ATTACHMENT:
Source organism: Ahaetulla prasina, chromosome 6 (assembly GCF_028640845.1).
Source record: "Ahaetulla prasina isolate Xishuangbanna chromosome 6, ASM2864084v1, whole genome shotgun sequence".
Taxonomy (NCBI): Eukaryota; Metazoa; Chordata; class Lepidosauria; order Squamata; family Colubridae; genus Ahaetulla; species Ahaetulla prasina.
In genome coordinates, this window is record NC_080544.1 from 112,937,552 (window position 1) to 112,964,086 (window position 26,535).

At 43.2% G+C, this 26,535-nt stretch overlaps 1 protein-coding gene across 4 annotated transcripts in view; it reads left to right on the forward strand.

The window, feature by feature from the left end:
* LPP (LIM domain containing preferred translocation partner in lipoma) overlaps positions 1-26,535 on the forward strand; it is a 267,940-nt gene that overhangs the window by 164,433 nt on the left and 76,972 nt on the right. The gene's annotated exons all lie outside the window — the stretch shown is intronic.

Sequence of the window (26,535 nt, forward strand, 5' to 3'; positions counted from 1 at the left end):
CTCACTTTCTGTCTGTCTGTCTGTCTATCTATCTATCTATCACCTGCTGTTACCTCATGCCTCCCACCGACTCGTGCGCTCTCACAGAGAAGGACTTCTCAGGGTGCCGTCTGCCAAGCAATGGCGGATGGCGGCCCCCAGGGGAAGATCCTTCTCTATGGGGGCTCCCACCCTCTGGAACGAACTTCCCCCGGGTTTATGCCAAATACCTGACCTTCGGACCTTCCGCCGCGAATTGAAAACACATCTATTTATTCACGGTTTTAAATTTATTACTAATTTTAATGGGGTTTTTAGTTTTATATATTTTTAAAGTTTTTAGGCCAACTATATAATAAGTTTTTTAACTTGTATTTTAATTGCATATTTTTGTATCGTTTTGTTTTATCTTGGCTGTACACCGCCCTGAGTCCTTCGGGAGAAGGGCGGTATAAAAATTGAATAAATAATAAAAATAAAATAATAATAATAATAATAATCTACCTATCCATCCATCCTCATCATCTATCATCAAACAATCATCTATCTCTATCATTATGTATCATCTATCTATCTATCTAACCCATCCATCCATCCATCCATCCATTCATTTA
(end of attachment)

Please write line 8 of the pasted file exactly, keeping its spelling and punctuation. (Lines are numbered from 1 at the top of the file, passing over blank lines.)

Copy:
Sequence of the window (26,535 nt, forward strand, 5' to 3'; positions counted from 1 at the left end):